Speaking of this ending, it blew me away. This ending gave me just the right balance between a clever twist I was able to deduce a few pages beforehand, but also smack the reader with an unexpected one, or rather one you hoped was coming but couldn’t see quite how in the very final pages and those are the twists I live for. I have seen that this ending can be quite divisive. It’s typical of Gothic narratives, and some modern mystery/thrillers, that readers will often fall on one side of wanting to know exactly what happened, what the supernatural element is exactly, who did it and how, or being happy with ambiguity. I normally land with the former in preferring to have the gritty details, but I loved this ending as Purcell expertly delivered both simultaneously. I think it is possible to be distracted by the ambiguous elements, which are certainly present and viable, and therefore not realise that, if you prefer to, you can easily draw out a cut and dry explanation of the said ambiguity of the ending. For Purcell to achieve this, whilst also delivering an ending worthy of the debate, really propelled this book into the five-star range for me.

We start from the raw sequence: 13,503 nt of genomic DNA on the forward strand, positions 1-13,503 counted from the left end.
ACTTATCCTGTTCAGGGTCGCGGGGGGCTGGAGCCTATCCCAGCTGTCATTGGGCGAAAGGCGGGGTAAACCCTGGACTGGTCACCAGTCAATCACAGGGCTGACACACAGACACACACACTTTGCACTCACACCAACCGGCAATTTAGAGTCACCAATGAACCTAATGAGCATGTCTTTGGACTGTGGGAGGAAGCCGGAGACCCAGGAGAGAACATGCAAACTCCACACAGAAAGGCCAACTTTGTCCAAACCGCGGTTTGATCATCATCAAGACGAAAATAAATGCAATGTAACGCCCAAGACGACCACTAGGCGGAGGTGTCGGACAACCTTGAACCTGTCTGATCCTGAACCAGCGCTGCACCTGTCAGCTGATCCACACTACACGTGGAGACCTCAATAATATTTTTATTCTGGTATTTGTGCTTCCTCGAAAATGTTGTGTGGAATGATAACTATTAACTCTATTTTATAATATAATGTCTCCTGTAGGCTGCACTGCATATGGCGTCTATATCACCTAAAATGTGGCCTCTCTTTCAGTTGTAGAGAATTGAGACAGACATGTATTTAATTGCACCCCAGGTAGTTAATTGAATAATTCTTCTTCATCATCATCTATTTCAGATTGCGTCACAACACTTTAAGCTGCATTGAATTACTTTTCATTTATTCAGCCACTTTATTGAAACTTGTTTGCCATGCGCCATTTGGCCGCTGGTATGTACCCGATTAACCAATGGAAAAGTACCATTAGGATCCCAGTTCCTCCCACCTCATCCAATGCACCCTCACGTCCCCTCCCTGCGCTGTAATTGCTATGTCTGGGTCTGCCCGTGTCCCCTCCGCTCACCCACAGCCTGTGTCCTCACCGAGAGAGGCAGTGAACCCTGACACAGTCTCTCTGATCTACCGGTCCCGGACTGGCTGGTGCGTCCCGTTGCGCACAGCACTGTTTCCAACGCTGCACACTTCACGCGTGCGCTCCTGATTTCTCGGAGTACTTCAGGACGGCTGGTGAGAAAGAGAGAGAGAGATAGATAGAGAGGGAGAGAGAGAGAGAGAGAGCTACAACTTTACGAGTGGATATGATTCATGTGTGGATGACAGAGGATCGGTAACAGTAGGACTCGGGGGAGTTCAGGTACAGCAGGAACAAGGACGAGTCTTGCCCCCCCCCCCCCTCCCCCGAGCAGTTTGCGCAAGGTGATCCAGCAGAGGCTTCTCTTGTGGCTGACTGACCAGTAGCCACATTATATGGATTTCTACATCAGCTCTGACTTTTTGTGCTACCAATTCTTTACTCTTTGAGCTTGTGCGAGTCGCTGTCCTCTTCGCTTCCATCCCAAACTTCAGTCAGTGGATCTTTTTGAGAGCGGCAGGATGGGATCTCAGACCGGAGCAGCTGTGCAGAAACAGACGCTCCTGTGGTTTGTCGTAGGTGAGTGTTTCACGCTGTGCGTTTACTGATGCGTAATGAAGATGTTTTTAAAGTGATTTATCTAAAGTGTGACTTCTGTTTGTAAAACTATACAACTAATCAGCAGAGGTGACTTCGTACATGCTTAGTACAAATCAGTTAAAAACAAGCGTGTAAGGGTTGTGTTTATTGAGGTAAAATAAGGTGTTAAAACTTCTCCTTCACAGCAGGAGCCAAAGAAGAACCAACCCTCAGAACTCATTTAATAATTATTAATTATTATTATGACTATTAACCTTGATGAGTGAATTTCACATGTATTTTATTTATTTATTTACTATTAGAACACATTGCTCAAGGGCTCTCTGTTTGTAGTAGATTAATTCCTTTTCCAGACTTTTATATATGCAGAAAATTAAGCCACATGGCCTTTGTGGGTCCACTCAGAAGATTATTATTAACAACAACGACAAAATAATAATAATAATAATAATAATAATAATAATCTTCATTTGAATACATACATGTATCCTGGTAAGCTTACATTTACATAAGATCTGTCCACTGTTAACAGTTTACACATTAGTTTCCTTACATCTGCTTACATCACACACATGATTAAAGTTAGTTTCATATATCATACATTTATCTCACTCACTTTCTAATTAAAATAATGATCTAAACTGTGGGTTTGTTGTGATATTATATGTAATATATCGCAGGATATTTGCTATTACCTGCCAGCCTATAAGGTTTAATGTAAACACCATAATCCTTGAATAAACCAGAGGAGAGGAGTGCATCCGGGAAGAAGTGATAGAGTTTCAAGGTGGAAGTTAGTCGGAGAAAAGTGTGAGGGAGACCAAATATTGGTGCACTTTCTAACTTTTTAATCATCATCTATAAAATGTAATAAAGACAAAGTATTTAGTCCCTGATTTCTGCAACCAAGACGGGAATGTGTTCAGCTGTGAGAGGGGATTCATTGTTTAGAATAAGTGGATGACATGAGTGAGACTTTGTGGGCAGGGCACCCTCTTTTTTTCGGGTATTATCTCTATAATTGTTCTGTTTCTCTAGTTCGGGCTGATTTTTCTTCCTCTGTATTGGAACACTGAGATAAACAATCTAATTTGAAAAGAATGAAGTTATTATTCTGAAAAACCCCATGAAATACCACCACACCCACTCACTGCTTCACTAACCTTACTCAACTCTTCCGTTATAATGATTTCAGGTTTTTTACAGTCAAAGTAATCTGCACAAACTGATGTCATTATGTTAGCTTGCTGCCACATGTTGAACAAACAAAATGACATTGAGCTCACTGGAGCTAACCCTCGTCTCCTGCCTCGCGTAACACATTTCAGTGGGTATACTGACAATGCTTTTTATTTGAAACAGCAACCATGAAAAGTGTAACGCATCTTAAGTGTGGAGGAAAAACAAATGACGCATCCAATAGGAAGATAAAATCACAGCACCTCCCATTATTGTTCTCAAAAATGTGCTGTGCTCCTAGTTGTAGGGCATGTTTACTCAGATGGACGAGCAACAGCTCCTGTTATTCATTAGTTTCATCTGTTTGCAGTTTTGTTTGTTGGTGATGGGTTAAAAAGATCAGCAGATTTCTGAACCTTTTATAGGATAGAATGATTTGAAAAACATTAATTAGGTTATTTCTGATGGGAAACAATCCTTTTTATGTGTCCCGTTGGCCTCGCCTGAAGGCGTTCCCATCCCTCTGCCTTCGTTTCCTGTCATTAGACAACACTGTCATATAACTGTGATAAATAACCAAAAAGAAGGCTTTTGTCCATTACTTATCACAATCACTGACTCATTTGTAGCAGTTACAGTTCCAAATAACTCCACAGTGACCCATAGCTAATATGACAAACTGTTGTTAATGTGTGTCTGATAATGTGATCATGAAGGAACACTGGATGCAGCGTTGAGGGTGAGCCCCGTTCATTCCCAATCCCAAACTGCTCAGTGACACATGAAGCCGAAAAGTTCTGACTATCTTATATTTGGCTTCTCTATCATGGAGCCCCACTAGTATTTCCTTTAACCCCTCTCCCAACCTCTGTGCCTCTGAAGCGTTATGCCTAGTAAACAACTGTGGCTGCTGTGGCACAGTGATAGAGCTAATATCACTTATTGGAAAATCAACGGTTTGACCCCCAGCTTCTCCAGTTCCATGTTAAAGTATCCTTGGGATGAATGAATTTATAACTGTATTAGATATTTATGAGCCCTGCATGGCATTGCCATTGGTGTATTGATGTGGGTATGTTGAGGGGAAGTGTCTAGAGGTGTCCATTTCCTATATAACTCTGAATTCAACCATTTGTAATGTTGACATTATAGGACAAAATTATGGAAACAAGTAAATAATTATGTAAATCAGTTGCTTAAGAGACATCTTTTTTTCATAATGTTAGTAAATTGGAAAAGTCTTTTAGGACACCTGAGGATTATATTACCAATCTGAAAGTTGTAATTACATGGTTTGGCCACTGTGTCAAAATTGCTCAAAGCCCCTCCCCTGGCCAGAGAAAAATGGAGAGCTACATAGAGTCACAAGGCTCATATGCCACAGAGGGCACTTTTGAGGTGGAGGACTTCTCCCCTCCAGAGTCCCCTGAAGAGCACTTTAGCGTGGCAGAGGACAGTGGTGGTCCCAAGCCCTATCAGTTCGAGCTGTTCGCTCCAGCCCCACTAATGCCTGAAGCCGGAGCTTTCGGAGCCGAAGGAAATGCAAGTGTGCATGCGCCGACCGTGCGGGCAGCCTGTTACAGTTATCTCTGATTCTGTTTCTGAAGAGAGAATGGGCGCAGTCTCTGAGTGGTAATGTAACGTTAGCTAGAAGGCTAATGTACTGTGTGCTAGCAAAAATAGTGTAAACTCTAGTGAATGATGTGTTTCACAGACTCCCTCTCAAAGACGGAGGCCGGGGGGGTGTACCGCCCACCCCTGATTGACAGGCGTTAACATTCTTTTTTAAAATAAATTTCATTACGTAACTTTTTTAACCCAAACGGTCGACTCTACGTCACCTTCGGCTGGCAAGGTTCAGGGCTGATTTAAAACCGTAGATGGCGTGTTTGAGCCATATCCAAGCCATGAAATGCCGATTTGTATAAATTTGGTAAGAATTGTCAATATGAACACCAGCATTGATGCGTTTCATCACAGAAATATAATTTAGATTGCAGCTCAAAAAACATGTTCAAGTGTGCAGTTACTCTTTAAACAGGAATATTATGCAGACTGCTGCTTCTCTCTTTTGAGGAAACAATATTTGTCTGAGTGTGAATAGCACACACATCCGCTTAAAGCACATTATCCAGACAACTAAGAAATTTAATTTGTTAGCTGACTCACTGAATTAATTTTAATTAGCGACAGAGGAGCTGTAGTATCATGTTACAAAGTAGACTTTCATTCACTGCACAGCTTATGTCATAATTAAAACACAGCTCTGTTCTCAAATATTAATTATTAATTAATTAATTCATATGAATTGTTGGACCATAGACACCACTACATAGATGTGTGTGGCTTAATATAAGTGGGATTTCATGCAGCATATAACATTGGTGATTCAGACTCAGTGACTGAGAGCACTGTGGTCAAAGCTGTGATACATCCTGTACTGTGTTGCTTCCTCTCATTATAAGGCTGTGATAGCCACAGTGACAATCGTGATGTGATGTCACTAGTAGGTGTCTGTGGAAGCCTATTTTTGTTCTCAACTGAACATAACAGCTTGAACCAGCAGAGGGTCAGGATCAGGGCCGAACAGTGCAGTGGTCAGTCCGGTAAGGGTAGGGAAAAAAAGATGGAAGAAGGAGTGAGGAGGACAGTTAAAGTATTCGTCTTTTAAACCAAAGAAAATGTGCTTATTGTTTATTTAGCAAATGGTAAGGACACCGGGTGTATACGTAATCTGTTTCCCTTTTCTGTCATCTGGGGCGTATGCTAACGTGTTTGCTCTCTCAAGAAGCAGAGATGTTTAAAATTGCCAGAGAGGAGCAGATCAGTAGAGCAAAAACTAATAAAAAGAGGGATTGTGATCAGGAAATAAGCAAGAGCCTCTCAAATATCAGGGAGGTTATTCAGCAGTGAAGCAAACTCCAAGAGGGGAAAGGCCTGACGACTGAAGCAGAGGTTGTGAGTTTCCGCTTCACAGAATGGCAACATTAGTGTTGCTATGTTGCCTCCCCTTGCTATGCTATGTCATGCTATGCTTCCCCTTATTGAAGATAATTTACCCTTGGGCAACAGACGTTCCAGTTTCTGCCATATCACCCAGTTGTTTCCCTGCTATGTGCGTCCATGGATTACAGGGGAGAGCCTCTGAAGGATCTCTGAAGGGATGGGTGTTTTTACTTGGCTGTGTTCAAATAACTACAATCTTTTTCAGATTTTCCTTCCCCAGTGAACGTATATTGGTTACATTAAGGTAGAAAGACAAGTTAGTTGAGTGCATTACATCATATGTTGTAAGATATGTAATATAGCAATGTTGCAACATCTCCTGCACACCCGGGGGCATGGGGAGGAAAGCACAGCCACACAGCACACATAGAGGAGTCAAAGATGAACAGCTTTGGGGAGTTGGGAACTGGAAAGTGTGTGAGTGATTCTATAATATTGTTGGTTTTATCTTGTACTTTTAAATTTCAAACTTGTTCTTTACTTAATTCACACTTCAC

The Corset will also appeal to fans of Sarah Waters’ Affinity. Both novels revolve around two women of different classes, a lady visitor and convicted criminal, and their connection grows specifically through extensive visits to the prison. Affinity features an imprisoned spiritualist; however, I think if you liked one you should check out the other.
Bone China (2019)
I was so excited to read this as, in doing what she does best, Purcell draws out the china and gives it a sinister Gothic edge which I adore. It’s a fascinating concept which certainly featured heavily throughout. Originally, I was a little disappointed that it seemed to fall away from the ending, however, after a tad of re-reading I noticed so many more details tying back into this original concept. The highlight of this particular entry to Purcell’s catalogue of work is the writing, imagery and intuitive character connections which keep multiple narrative threads in line perfectly. All I’m going to say is that the counting handle freaked me out.